Akhtar - self-styled "Big K" - supplied an "assassin's armoury" of handguns
Seven men behind the biggest gun running operation ever uncovered in the UK have been jailed for up to 20 years.
The gang, from Greater Manchester, West Yorkshire, Merseyside and Essex, were part of a scheme to import and convert blank-firing guns from Lithuania.
They were made into "assassin kits" with silencers and bullets and sold for £1,700, Manchester Crown Court heard.
Some 56 guns and 856 bullets were seized but police believe that is "only a proportion" of those in circulation.
The kits, described as "ballistic bling" became a status symbol favoured by violent street gangs and used in crimes in Scotland and the cities of Manchester, Liverpool, Sheffield, Leeds and Bradford.
Accurate and powerful
All the guns were Russian-made Baikal self-loading gas handguns, blank-firing weapons, which can be sold legally for around £100 in some European countries.
But every one had been expertly stripped down and re-barrelled, converting them to fire 9mm bullets, as accurate and powerful as factory-made weapons.
Leading the gang was businessman Kaleem Akhtar, 29, who, through a "desire for street cred and glory" teamed up with Liverpool cage-fighter Paul Wilson and gangster Mudassar Ali selling an "assassins armoury" to the underworld.
Madasser Ali forged links with contacts and customers
Given a £350,000 home as a wedding gift by his family, Akhtar led a double life, at home the dutiful son with an arranged marriage, working in his millionaire family's clothing firm empire.
But behind his privileged and respectable background, self-styled "Big K" distributed the handguns to street gangs and major criminals.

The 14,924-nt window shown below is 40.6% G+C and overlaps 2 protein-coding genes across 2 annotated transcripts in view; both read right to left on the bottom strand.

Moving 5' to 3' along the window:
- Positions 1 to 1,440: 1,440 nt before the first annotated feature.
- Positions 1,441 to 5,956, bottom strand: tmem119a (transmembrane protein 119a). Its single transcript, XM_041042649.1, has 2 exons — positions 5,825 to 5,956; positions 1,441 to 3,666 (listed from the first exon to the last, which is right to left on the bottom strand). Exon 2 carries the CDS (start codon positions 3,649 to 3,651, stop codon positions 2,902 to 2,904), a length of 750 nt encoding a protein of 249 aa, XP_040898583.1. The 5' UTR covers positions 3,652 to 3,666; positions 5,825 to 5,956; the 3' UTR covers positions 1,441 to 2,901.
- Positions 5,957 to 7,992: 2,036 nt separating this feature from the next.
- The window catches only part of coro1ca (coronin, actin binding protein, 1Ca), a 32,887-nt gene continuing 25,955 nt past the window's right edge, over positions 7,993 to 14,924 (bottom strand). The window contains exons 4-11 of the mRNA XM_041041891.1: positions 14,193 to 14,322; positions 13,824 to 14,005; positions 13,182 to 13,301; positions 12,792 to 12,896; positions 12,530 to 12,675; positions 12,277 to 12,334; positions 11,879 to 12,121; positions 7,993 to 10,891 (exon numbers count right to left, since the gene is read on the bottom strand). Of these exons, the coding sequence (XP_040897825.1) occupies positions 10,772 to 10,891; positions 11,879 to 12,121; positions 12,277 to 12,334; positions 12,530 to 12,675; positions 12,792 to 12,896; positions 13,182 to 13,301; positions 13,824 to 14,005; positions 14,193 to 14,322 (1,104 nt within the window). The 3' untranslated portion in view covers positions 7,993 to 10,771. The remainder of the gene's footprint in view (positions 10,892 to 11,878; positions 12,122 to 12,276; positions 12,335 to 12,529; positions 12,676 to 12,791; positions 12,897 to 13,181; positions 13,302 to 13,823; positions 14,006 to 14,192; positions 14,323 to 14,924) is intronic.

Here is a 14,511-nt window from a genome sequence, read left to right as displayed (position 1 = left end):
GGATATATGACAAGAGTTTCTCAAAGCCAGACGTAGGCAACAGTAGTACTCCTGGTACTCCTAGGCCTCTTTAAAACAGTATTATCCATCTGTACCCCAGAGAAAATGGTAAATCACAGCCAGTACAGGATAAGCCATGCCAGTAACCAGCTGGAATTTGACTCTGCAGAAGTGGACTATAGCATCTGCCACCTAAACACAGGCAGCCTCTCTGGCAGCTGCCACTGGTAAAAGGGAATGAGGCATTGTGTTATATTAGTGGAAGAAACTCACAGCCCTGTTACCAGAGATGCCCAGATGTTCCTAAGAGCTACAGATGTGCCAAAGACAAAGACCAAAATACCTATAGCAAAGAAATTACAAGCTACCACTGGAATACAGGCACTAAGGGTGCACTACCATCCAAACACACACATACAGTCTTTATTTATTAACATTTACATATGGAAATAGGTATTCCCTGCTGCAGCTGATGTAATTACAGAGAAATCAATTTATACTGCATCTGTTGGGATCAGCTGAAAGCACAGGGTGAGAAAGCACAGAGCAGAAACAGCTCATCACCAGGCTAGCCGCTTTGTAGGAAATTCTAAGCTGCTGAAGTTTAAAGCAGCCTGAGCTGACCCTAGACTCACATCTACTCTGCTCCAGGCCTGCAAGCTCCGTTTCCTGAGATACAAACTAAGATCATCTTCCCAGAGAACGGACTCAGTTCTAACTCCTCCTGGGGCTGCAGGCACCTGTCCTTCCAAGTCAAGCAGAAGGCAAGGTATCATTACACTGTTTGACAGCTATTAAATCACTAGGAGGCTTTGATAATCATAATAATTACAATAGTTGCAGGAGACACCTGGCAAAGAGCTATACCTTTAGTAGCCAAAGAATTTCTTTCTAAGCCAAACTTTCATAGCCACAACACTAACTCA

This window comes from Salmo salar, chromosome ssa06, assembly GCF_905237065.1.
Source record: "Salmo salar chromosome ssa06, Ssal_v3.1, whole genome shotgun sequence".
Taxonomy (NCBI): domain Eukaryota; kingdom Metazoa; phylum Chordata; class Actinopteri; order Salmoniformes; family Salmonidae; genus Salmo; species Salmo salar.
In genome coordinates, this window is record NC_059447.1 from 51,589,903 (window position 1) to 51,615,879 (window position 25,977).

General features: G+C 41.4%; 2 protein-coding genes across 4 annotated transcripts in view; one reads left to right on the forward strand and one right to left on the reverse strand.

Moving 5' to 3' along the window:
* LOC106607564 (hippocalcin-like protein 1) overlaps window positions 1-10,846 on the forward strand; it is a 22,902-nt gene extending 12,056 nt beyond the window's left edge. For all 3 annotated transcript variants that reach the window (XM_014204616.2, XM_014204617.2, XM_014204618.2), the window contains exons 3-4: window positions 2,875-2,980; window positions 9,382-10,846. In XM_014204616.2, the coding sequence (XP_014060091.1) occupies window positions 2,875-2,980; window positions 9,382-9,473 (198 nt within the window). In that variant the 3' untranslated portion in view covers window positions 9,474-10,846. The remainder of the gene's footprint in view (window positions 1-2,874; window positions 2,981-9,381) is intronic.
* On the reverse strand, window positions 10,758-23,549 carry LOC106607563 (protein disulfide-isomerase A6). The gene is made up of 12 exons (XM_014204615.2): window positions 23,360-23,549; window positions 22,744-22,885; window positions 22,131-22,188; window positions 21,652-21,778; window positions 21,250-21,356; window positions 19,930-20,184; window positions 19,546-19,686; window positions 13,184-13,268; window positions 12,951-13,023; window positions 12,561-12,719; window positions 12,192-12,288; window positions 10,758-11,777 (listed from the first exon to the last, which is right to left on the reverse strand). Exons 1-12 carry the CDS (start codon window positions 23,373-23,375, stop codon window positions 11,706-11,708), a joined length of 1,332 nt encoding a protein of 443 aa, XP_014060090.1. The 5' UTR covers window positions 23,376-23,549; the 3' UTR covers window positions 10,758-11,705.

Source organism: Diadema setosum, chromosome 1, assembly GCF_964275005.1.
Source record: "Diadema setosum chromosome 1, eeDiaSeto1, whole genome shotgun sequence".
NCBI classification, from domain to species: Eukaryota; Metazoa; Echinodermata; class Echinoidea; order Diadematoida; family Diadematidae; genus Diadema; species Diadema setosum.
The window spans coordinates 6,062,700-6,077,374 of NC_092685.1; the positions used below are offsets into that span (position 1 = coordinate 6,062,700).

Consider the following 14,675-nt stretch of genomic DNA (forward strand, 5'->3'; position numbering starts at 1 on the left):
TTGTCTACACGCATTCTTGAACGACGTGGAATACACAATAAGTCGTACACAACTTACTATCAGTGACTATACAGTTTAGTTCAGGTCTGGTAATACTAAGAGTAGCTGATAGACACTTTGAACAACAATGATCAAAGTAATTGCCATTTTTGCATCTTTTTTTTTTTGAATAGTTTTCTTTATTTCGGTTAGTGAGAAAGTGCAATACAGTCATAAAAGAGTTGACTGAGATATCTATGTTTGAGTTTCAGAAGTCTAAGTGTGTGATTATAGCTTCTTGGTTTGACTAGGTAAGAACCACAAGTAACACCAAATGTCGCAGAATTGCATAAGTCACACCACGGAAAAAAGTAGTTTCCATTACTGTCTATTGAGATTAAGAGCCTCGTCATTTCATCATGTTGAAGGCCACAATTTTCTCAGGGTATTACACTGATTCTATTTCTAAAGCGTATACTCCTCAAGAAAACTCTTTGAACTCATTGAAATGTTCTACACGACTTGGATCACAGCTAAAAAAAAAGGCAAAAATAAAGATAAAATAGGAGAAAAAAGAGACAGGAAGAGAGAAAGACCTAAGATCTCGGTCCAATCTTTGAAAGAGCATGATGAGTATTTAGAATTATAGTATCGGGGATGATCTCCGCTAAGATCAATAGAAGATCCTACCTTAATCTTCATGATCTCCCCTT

Each of the Russian-made Baikal handguns were brought from Lithuania to Essex, then taken in batches to Manchester by Lithuanian brothers Agnius, 26, and Edgaras Malcevas, 39, who both lived in Essex.
Akhtar, 30, of Chorlton, Manchester, was found guilty in May of conspiracy to possess firearms and ammunition with intent to endanger life. He was sentenced to 20 years in jail.
Ali , 30, of Bradford, West Yorkshire, was described as the lynchpin of the conspiracy, working with Akhtar to forge links with contacts and customers.
Guns sold on
He pleaded guilty in May to conspiracy to possess firearms and ammunition with intent to endanger life. He was jailed for 18 years.
Paul Wilson, 37, of Southport, was one of Akhtar's customers.
Wilson, a career criminal and drug dealer who lived in a £1m house, bought the guns to sell on.
It is vital that the courts do everything within their powers to curtail gun-running activities
Judge Clement Golstone
He also pleaded guilty to the conspiracy charge in May and has been sentenced to eleven-and-a-half years imprisonment.
Asaid Saleem, 27, from Trafford, was a friend of Akhtar's employed to package the guns into the assassin's kits and transport them to suppliers.
Saleem pleaded guilty in late 2007 to possessing firearms and ammunition with intent to endanger life, possessing prohibited weapons and ammunition and possessing ammunition without a firearm certificate.
He also pleaded guilty to the conspiracy charge in April. He was sentenced to a total of 10 years.
Agnius Malcevas, 26, pleaded guilty to the conspiracy charge, and possession of a firearm with intent to endanger life. He was jailed for 12 years.
The judge recommended that he be deported to Lithuania at the end of his sentence.
The Maclevas brothers drove the guns up to Manchester
His brother Edgaras Malcevas, 40, pleaded guilty to possessing a prohibited weapon and possession of ammunition without a certificate. He was sentenced to five years' imprisonment.
The final member of the conspiracy was the first to be arrested.
Michael Peake , 44, from Liverpool, pleaded guilty last year to possessing firearms with intent to endanger life, and possession of a prohibited weapon.
He had been employed by Wilson to drive to Manchester to collect the guns from Akhtar. He was jailed for nine years.
Judge Clement Golstone, in passing sentence, said: "For those of us who live and work in Greater Manchester, and who read on a daily basis about the extent to which lives are ruled and ruined by those who carry and use guns with impunity, it is vital that the courts do everything within their powers to curtail gun-running activities."
The gang were jailed for terms ranging from five to 20 years
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